[mailchimp_signup][/mailchimp_signup]Results from the weeklong session could mark a turning point in reducing toxic emissions from ocean-going ships, which are steadily escalating due to increasing global trade and poor pollution standards. Fuel and engine emissions reductions benchmarks developed this week are expected to be adopted and finalized by July 2007 for implementation beginning in 2010 by the International Maritime Organization (IMO).
Several shipping nations support improved standards, but others beholden to shipping and oil interests could hamper reform of the shipping fleet. Ships carry 90 percent of consumer goods to market and the volume of trade is expected to triple in the next two decades.
“This is a critical time to make drastic cuts in ship smokestack pollution through international standards,” said Teri Shore of Friends of the Earth – US. “With more evidence of people getting ill and dying early due to inhaling diesel exhaust from ships, we hope shipping nations and industry groups will finally get serious about cleaner fuels and engines – and stop putting profits before people and the environment.”
David Marshall, Senior Counsel for the Clean Air Task Force, stated, “IMO must act now while this window of opportunity is still open. Shipping emissions are large and will only grow larger with increasing global trade The techniques to control shipping emissions exist— now the political will to use them must be found. If IMO can’t find it, then individual countries and states will be forced to do so on their own.”
Shipping emissions contribute to substantial human health and environmental problems. People living near ports experience higher levels of cancer, heart attacks, asthma, respiratory illness and other cardiopulmonary problems – as well as premature death. Shipping emissions also contribute to acid rain, climate change, and water pollution by deposition.
By 2020, shipping emissions are projected to exceed land-based emissions in Europe and parts of the U.S.
Ships are estimated to generate almost 30 percent of the world’s smog-forming nitrogen oxide emissions and nearly ten percent of sulfur dioxide emissions from burning fossil fuels.
A delegation of international, European Union and U.S. organizations, formally represented at the IMO by Friends of the Earth International, are pressuring the shipping industry to immediately switch to cleaner fuels and put air pollution controls on both new and existing ship engines that will drastically reduce smog-forming emissions and soot from diesel ship exhaust. The coalition includes: Clean Air Task Force (U.S.), Friends of the Earth – Bluewater Network (U.S.), Swedish Secretariat on Acid Rain (Sweden), North Sea Foundation (Netherlands), European Federation for Transport and Environment (Belgium).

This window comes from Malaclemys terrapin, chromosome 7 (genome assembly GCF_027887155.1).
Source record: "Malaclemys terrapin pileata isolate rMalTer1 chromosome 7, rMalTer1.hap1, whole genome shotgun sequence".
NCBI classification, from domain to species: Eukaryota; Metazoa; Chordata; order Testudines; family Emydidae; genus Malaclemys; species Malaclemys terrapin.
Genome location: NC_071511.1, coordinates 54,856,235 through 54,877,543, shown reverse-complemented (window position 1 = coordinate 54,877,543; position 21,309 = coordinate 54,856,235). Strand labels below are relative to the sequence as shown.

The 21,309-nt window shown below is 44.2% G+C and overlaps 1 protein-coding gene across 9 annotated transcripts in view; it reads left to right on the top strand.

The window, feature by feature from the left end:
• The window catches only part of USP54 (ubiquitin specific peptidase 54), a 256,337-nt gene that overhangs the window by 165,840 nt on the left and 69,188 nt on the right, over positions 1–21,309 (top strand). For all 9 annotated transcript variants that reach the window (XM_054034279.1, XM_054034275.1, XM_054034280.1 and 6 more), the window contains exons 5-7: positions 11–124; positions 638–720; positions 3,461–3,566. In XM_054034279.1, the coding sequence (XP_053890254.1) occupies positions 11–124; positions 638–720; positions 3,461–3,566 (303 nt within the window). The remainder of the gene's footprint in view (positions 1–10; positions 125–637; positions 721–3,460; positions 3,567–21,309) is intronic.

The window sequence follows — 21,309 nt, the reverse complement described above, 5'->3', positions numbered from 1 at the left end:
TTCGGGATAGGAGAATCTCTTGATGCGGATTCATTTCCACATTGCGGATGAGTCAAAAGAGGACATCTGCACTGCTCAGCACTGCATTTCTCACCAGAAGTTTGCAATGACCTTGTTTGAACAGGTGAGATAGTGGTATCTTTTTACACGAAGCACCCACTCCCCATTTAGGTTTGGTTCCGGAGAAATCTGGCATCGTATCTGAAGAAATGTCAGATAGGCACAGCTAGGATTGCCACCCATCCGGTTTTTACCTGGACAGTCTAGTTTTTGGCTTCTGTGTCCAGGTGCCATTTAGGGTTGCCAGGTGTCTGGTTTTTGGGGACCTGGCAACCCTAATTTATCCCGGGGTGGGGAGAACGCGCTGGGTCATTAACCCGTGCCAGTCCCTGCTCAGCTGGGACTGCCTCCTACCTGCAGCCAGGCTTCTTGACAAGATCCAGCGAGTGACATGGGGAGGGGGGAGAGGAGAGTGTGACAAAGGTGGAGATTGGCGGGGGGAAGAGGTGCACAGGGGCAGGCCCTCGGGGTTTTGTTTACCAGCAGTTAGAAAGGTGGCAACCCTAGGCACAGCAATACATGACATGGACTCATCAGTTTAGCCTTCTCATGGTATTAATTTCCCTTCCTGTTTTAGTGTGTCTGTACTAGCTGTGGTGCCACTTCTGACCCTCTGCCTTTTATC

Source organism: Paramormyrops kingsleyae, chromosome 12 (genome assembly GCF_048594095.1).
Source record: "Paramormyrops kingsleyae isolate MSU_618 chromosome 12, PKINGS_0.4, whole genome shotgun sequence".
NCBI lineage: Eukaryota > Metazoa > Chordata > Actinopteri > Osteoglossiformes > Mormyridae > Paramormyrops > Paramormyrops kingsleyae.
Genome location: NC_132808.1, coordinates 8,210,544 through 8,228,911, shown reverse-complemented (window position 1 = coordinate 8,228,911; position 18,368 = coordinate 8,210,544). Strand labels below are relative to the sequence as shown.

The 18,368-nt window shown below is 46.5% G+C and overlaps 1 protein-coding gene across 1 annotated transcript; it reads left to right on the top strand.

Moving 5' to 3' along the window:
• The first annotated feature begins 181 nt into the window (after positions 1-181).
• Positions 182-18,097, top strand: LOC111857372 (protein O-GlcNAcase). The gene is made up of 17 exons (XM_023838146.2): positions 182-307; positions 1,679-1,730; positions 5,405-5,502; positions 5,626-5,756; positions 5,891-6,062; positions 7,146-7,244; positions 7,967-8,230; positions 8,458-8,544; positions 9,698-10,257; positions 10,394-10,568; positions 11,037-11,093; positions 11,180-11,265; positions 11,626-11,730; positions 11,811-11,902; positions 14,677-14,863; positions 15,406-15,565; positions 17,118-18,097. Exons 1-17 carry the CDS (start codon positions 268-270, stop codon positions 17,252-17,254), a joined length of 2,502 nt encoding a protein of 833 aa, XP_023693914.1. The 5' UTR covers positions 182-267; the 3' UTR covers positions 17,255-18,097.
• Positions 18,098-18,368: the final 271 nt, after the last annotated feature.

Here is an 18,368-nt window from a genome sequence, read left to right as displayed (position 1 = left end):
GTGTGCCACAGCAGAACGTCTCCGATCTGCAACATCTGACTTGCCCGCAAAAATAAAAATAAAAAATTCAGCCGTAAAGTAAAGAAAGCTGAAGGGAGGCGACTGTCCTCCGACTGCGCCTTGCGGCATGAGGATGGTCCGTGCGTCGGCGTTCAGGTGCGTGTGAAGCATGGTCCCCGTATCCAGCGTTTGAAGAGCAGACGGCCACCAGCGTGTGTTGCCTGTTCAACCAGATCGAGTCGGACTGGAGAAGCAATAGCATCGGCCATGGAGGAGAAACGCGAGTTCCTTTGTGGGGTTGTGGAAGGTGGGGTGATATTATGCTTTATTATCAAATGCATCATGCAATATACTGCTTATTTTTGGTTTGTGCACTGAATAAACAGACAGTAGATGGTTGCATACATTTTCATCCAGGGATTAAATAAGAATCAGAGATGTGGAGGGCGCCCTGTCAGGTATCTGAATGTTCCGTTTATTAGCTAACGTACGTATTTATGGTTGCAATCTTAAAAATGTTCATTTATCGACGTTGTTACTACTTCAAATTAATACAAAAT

Based on current technology and cleaner fuel supplies, environmentalists are urging the IMO to require:
– Reductions of 40 to 50 percent in smog-forming nitrogen oxides and sulfate-forming sulfur oxides by 2010
– Reductions of 70 to 90 percent in smog-forming nitrogen oxides and sulfur oxides by 2015.
– Reduced sulfur content in marine fuels to 1.0 percent or less at sea by 2010; and switching to marine distillate fuel of .5 percent by 2015.
– Reduced sulfur content in marine fuels in Sulfur Emissions Control Areas to .5 or less.
– Prohibition on-board incineration in coastal waters.
Teri Shore, Bluewater Network – a division of Friends of the Earth US – 1 415 544 0790 ext. 20; cell 1 707-583-4428
David Marshall, Clean Air Task Force, 1 603 428 8114
Christer Ågren, The Swedish NGO Secretariat on Acid Rain +46 31 7114515 or +46 706 337 906
Issued by: Clean Air Task Force, Friends of the Earth International, Bluewater Network, Transport & Environment (T&E), The Swedish NGO Secretariat on Acid Rain and the North Sea Foundation.